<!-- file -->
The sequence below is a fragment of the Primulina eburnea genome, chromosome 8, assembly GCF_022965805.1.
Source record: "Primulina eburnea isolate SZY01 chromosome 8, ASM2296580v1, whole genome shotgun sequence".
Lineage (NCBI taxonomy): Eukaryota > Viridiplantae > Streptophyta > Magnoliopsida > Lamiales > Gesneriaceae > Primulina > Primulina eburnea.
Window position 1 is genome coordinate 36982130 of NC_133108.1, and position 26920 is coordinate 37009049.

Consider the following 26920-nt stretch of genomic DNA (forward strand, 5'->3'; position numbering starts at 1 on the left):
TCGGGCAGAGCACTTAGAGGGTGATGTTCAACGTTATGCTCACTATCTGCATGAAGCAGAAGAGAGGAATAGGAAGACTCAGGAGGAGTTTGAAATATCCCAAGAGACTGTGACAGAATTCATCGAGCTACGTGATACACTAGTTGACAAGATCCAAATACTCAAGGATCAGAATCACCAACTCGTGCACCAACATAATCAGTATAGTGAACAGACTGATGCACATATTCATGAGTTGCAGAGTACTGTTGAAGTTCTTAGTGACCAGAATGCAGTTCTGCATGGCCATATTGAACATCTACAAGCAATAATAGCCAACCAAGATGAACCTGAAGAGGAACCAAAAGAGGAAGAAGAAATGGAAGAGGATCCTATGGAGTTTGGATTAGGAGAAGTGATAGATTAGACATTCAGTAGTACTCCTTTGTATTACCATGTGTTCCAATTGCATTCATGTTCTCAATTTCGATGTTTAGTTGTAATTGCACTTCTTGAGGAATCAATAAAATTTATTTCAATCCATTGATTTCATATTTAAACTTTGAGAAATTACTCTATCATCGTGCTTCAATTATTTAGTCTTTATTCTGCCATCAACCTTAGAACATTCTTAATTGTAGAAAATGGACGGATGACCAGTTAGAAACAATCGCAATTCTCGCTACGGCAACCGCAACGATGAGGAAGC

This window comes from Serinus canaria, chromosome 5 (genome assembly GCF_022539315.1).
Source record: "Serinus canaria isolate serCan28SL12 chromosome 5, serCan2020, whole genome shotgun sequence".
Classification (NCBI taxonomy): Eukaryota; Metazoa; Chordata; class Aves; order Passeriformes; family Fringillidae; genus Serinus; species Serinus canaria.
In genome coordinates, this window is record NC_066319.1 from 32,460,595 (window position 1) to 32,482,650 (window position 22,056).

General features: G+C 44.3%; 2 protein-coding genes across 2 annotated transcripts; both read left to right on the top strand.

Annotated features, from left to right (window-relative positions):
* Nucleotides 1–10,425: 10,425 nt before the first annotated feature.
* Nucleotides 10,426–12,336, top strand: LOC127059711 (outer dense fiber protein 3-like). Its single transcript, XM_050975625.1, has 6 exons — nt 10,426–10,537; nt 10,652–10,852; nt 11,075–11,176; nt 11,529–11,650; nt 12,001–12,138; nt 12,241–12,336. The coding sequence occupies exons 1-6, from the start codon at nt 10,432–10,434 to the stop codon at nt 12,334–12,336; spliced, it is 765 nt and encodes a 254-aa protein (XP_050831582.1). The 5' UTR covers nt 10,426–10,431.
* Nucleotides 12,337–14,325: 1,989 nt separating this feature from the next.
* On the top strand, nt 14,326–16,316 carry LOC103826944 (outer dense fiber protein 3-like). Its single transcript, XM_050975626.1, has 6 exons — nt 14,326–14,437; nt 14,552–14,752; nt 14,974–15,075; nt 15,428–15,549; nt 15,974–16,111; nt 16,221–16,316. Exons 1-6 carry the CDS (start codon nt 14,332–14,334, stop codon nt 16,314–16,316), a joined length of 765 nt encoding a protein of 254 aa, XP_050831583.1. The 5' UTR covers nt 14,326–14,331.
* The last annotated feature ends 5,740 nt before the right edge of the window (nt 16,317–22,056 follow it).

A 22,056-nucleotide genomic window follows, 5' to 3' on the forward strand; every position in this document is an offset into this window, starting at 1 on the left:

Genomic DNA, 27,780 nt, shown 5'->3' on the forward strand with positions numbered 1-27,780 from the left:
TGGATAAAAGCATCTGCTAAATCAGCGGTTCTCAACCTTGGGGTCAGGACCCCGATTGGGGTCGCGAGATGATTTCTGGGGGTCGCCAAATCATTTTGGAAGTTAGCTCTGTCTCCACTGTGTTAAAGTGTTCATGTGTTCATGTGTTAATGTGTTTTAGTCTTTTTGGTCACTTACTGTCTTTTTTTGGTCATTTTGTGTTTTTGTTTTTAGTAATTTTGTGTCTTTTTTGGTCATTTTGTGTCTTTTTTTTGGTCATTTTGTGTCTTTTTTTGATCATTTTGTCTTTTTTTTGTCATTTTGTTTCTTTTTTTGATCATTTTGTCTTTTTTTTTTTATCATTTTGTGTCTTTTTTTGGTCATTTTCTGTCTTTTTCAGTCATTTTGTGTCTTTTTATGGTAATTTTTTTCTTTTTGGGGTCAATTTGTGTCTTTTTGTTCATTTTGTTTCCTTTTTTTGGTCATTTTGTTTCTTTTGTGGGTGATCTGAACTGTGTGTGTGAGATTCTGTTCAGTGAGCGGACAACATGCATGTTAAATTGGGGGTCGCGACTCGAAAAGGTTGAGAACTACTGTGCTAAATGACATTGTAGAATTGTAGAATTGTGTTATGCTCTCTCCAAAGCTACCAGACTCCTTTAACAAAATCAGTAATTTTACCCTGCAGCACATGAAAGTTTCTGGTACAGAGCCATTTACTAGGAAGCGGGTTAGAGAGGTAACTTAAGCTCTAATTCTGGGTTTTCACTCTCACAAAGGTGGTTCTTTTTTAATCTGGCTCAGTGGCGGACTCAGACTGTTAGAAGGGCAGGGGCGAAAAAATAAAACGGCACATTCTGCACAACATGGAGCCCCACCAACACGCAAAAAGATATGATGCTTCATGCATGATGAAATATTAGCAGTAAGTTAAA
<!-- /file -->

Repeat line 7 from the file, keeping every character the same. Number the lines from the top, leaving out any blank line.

This window comes from Serinus canaria, chromosome 5 (genome assembly GCF_022539315.1).